June 29, 2016 3:14:00 pm
In his interview with Arnab Goswami, PM Narendra Modi claimed that although he wanted to ‘grant’ Rs 40,000 crore for afforestation to states, it was being needlessly blocked by the Congress Party. Nothing can be further from the truth.
To understand why the Congress is objecting BJP’s afforestation efforts, it is important for us to conceptualise the history of forests and Adivasis in India. Historically, Adivasis (150 million) and other forest dwellers (another 125 million) have functioned as custodians of both the forest and its wildlife. This was radically disrupted by the colonial government to allow for and maximise resource extraction to service the commercial interests of British industries. Consequently, the customary rights of Adivasis were reduced to ‘privileges’ conferred arbitrarily by the State.
To ensure rigorous policing of this rapacious appropriation, a vast forest bureaucracy was created and given unchecked powers so that colonial corporations with interests in mining and timber could get on with the plunder of India’s resources. To sweeten the deal, the Raj turned a blind eye to the extra-legal profits this forest officialdom made for itself by slashing forests to create personal plantations, who thrived on poaching and hunting, and who forced Adivasis into slavery. It is atrocities and injustices like these which created widespread conflict and allowed Naxalism to take root in the forest-tribal areas.
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The Forest Rights Act (or FRA), which was the natural culmination of a protracted struggle by Adivasi organisations, changed all that drastically and formalised the historical and traditional rights of Adivasis. Re-instating them as custodians of forests, it recognised their rights to live in the forest, to self-cultivate, to own use minor forest produce and to have a host of community/customary rights. Perhaps most radically, it made gram sabhas central to forest governance. There are numerous instances, like a gram sabha in Gadchiroli which earns about Rs 2 crore from minor forest produces, and other community resources! If properly implemented, the FRA can dramatically enhance the lives of Adivasis in 1.77 lakh villages, and lead to the conservation of at least 40 million hectares of forests!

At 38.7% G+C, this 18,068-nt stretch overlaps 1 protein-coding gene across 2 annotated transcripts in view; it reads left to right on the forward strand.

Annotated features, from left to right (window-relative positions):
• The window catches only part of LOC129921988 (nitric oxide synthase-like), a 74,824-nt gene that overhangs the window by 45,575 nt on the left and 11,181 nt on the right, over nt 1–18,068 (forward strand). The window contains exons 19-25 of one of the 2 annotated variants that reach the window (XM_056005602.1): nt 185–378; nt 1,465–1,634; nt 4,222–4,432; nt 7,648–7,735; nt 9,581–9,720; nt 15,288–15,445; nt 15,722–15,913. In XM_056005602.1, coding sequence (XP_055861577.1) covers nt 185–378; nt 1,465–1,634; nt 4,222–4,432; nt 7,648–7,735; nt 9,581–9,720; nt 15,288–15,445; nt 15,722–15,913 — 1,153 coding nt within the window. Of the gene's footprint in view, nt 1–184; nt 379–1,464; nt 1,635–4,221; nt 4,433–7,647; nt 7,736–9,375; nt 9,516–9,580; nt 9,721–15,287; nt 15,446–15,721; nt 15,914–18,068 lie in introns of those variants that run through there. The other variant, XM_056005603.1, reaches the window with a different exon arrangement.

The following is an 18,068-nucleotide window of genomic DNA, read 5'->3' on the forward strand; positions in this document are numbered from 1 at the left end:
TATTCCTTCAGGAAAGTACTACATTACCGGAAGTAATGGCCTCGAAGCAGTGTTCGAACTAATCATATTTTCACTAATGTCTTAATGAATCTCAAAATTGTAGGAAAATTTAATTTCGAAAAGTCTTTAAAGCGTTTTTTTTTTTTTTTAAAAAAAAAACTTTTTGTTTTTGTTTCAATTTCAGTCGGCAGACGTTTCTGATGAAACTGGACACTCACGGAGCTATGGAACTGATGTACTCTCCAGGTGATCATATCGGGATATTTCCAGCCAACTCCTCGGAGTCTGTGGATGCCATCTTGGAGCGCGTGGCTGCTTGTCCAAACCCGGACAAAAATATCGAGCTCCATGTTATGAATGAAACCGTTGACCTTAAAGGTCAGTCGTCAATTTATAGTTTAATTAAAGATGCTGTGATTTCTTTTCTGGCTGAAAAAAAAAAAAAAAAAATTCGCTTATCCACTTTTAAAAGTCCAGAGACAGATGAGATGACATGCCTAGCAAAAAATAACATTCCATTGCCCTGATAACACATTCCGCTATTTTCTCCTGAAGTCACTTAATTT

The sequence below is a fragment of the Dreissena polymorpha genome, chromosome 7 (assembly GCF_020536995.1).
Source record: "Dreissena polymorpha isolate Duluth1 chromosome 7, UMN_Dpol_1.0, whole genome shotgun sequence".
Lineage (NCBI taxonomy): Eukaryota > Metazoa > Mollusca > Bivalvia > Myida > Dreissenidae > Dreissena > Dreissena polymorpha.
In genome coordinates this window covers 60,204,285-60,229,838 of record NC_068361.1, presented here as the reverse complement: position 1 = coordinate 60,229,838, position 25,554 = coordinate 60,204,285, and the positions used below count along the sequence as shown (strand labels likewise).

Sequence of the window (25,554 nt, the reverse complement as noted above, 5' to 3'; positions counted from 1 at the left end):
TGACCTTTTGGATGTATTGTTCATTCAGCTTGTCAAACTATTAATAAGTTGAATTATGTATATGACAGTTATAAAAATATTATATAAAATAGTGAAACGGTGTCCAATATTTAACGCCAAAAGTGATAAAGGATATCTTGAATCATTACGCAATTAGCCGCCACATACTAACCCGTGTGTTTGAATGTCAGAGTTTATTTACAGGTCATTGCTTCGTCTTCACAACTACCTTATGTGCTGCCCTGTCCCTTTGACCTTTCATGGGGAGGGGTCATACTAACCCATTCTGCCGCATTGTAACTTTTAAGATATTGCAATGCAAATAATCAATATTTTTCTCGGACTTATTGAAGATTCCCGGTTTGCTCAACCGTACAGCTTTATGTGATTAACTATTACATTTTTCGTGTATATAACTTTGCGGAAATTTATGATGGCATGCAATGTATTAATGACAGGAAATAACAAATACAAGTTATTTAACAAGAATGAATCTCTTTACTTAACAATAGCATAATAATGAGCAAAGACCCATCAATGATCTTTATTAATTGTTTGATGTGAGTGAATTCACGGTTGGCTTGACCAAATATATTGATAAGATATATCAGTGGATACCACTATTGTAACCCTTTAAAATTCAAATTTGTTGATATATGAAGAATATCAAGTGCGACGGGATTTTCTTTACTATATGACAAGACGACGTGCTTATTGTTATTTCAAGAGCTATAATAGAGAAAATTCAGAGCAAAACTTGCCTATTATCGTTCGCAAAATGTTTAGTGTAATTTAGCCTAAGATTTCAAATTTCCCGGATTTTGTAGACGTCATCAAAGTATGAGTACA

Needless to say, the forest officialdom (and the numerous vested interests it’s in cahoots with) has vehemently opposed the FRA tooth and nail. After all, it decolonised forest governance and sounded the death knell to their unbridled ravage of India’s natural treasures. Despite his relentless refrain of “sabka saath, sabka vikas”, PM Modi has eagerly sided with this lobby by introducing the seemingly benign Compensatory Afforestation Fund Bill (CAMPA), 2016, purportedly to promote ‘afforestation’.
This bill actually subjugates Adivasis, and sabotages their rights. Like the British Raj, the NDA grants the forest bureaucracy unadulterated powers by ensuring their dominance on all the state and national level authorities that will oversee CAMPA. The bill also directly violates the democratic structure of forest governance laid down in the FRA (under section 3(1)(i) and section(5) which mandate that gram sabhas control and manage all aspects of forest management, including financial resources) by usurping fiscal powers meant for gram sabhas for itself and the forest officialdom.
Despite PM Modi’s exhortations about promoting panchayati raj, he has done everything in his power to do otherwise. If he sincerely cares about empowering every Indian as he claims, why does he not trust gram sabhas to govern themselves which is now a legal mandate under FRA and PESA? Given Adivasis are empirically shown to be better at forest conservation and wildlife protection, why are gram sabhas not in charge of CAMPA funds and management as required under FRA?
The NDA’s ‘afforestation’ efforts mirror the British Raj’s approach of monoculture commercial plantations (such as eucalyptus and teak). These plantations devastated forests and their biodiversity which Adivasis protected and nurtured for generations. Essentially, the Modi sarkar wants to, through the forest bureaucracy, replace natural forests with vast tracts of teak and eucalyptus to service the needs of the timber mafia.
It’s evident that the CAMPA is neither about conservation nor vikaas. It is a direct consequence of BJP’s deep ideological aversion to Adivasis (as also Dalits and minorities).
Along with a host of other anti-tribal forest programmes (village forest rules etc.), CAMPA signifies the BJP’s intent to undermine the idea that Adivasis are holders of inalienable rights, with claims on their governments. Subjugating Adivasis into a state of perpetual slavery, it will kick start a process of unhindered looting by the forest bureaucracy and unscrupulous corporations at the cost of the ecology and the wildlife.
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